A high-profile and powerful man takes to social media -- where he has tens of millions of followers -- to allege a prominent woman was "bleeding badly" after a plastic surgery operation.

If that high-profile man was the CEO of a major company, he would, at minimum, be forced to apologize, and, at most, be fired. If that high-profile man was an actor, he'd likely be blackballed by Hollywood for future roles.

Then why, when that person is the President of the United States, should we treat that sort of behavior any differently?
Donald Trump, from almost the moment he became a candidate for President two years ago, has set about making the outrageous ordinary. Attack John McCain for being captured and held for six years as a prisoner of war? Check! Reference the size of his genitals in a debate? Check! Make lewd comments -- on tape -- about how a prominent man can expect to be treated by women? Check!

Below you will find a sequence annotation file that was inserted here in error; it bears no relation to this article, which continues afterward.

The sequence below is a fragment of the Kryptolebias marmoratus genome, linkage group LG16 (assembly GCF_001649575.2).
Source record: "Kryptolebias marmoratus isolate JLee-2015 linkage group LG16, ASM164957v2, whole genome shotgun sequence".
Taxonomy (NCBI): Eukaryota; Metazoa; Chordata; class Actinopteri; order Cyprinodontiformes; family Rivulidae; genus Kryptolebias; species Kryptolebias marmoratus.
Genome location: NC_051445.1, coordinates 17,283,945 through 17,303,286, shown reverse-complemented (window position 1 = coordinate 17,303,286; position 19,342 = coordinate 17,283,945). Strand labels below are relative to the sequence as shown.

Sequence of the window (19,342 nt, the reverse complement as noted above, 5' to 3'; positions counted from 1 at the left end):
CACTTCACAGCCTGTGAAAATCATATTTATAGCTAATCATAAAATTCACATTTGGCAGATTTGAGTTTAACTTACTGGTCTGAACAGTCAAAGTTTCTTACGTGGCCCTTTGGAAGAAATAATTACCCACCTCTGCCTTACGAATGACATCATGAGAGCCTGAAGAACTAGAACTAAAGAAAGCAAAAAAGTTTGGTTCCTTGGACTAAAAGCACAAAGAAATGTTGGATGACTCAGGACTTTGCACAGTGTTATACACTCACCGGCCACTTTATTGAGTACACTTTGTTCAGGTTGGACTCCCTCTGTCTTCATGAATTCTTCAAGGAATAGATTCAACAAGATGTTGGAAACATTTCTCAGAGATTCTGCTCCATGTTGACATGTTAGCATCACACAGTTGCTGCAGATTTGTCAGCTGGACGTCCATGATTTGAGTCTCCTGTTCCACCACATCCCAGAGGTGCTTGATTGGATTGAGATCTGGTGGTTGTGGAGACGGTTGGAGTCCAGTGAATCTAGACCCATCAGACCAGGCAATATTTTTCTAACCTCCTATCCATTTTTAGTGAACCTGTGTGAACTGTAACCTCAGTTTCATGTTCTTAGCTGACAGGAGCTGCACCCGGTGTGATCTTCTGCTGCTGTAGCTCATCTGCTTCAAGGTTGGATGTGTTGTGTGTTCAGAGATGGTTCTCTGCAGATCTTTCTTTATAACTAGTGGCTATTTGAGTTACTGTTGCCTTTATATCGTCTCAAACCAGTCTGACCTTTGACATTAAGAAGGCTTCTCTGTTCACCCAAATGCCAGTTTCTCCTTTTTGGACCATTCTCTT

There's a natural human tendency when faced with a series of behaviors considered outrageous or unacceptable to begin to slough them off. To normalize them. That's just Trump being Trump! He says stuff!

But, this is the President of the United States we are talking about. Someone who, whether he likes it or not, is a role model. Someone who has a profound influence on how not only we adults treat each other but how our children view the acceptable bounds of how to act toward one another.